As a staff photographer for The Ansel Adams Gallery, my interest in this study comes, at one point, from being in the footsteps of Ansel.  From his early days working his first job as summer caretaker for The Sierra Club’s LeCont Memorial; evolving to be on the board of directors from 1937 – 1971, to his large volume of writing to save wild lands, Ansel was one of the early environmentalists.  I am honored to say I work for an institution that was started by someone who loved wilderness so much!

Like Ansel, I fell in love with the Sierra at a young age.  Like Ansel, I want to capture magical Yosemite and Sierra moments with my camera.  I also feel compelled to understand our increasingly changing planet through the lens of my camera.  Monumental shifts in Glacial ice in Greenland; The Northwest Passage opening up more and more each summer; The American Heartland’s historic crop losses; Ever more intense storms and heat waves - All lend a heavy hand of evidence toward what scientists have predicted for decades – a warming planet.  Volunteering with the park geologist fills that part of me interested in knowing the truth of things.  And I want to know the fate of the glaciers in my back yard.  I feel I’m getting a sense of it now, but will wait for the data to be collected, the numbers to be crunched, and the last word of the report to be written before any definitive answer can be told.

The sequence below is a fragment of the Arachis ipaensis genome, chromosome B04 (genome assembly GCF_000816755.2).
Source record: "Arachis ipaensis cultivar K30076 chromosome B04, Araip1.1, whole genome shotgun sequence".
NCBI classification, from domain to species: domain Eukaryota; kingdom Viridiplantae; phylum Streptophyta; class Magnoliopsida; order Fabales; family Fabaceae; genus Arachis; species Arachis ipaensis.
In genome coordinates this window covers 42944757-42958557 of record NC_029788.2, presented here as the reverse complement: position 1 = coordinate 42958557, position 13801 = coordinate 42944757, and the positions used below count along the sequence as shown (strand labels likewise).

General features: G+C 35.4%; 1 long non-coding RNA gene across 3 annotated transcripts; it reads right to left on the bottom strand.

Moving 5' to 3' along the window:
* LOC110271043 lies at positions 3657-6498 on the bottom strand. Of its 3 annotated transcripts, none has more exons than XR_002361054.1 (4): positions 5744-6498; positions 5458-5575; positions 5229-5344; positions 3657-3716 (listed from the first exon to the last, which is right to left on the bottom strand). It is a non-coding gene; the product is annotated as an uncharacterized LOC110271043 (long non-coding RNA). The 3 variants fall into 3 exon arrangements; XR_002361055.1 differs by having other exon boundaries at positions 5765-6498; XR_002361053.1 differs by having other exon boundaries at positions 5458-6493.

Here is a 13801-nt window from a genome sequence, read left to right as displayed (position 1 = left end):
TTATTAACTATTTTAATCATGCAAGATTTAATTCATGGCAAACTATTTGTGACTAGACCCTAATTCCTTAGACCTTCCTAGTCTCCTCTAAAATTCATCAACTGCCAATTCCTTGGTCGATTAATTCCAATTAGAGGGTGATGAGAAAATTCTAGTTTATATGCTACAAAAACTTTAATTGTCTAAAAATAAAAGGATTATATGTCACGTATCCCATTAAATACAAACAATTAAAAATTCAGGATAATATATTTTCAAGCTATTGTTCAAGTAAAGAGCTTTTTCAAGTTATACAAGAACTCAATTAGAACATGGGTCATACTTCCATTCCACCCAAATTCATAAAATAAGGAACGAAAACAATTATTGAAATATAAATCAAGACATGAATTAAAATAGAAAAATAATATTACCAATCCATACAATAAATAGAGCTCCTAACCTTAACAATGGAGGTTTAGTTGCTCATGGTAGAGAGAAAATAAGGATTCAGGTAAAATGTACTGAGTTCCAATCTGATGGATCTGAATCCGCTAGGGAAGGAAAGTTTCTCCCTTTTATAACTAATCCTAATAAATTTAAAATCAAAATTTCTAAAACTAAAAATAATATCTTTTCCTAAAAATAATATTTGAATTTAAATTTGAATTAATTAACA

Back to my camera comment above.  I have the pleasure of being the only photographer for these trips.  Not only am I documenting the glacier study process, but I get to photograph the beauty of the Lyell and Maclure area.  This first glacier trip has been truly inspirational for me and I look forward to taking part in the remaining glacier trips.  A big ‘Shout Out’ to Yosemite Park geologist Greg Stock for allowing me to be a part of this historic study and letting me literally dig the holes for the stakes and help with recording the data.  Stay tuned for pictures from the August trip!

A GPS location of the stakes is recorded to help locate its position if the stake is not found on a later trip.

It’s not all work on the glacier! Volunteer Jonathan Byers takes a moment to recuperate from drilling stake holes on the Maclure Glacier.

While much of the glacier trip was work, I got to do some ‘art’ photography as well. This is one of my favorite pics during a morning shoot before going to the Maclure Glacier.